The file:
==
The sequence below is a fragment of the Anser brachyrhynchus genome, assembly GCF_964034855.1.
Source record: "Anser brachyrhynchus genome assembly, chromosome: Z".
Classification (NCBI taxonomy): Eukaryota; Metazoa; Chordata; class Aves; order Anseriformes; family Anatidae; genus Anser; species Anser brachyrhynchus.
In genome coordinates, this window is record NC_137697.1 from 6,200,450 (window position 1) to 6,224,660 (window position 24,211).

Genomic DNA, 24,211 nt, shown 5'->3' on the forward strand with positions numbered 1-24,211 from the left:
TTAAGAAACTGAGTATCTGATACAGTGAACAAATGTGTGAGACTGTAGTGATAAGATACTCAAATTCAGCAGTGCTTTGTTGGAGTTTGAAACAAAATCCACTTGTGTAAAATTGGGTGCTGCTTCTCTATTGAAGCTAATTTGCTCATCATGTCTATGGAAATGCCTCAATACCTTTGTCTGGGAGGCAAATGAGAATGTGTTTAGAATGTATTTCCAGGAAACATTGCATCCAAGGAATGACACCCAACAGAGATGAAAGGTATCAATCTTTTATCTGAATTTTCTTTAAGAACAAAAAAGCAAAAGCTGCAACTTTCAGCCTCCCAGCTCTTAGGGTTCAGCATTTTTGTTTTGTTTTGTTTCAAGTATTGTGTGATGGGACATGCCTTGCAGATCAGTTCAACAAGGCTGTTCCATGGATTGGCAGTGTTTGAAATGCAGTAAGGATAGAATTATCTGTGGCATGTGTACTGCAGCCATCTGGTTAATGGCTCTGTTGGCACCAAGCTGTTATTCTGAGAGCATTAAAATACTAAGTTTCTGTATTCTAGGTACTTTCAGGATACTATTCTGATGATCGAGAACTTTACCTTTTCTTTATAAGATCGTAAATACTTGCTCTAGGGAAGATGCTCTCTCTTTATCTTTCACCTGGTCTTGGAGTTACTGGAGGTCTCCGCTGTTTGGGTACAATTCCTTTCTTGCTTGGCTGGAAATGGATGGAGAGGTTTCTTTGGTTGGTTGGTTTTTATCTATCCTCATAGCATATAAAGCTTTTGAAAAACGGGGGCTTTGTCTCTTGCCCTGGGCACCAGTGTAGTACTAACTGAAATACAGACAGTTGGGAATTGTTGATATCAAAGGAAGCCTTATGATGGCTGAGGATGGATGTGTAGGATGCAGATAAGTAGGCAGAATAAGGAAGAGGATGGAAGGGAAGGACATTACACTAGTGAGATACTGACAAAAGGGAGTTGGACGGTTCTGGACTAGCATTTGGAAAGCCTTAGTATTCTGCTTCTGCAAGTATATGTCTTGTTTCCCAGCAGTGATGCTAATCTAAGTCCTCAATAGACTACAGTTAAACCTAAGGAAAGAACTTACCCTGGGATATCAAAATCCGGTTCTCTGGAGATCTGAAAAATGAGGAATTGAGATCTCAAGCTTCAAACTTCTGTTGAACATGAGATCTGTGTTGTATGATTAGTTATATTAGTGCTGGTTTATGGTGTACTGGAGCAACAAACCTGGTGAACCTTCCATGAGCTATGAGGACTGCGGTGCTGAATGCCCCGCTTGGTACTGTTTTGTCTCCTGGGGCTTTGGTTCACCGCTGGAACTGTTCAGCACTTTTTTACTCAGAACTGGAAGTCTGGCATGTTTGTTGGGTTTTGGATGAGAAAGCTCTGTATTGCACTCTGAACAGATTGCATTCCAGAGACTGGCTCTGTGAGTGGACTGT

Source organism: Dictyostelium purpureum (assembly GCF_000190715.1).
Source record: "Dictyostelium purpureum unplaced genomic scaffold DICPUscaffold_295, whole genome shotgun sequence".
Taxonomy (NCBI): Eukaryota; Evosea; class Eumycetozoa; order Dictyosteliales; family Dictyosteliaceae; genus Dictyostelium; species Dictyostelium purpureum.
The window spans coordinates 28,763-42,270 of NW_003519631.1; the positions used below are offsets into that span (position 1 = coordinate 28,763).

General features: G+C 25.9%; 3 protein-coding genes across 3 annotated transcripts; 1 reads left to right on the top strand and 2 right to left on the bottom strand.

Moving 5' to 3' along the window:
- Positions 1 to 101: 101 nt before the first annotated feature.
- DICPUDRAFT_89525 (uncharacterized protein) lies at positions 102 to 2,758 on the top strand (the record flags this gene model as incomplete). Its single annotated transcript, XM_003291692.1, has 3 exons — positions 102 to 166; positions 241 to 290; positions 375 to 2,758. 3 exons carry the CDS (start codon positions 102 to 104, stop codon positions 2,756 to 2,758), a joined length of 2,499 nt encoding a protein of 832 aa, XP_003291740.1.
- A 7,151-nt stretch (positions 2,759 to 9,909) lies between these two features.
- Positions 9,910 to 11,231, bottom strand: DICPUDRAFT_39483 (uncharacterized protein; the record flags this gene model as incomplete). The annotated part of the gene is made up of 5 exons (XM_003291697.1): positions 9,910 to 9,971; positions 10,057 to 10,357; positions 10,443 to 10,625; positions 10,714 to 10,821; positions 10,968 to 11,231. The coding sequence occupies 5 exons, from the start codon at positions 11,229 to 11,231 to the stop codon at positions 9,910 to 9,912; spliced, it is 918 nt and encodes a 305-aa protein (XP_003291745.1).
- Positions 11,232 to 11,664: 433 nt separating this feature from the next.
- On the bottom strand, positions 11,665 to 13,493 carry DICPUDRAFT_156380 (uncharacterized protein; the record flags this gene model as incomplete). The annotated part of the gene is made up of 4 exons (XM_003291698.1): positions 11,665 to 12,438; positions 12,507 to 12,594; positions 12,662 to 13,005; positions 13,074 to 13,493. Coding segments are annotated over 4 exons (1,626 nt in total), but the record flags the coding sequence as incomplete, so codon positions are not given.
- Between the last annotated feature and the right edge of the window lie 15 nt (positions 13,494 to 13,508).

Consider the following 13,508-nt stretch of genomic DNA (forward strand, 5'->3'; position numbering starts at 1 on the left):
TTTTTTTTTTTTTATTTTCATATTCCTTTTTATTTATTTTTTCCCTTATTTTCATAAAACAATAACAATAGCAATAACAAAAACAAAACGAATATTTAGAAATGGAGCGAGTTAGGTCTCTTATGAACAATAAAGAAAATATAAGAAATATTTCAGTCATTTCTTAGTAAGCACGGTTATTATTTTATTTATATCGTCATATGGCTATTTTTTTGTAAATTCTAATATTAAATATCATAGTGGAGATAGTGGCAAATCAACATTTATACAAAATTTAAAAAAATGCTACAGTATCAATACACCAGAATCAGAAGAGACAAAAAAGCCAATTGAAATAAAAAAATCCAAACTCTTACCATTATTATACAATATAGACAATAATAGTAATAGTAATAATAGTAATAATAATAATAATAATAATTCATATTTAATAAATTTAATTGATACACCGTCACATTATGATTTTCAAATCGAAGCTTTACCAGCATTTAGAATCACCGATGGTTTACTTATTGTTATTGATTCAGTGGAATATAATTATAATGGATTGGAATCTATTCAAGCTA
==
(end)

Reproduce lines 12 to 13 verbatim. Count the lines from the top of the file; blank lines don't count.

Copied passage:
Moving 5' to 3' along the window:
- Positions 1 to 101: 101 nt before the first annotated feature.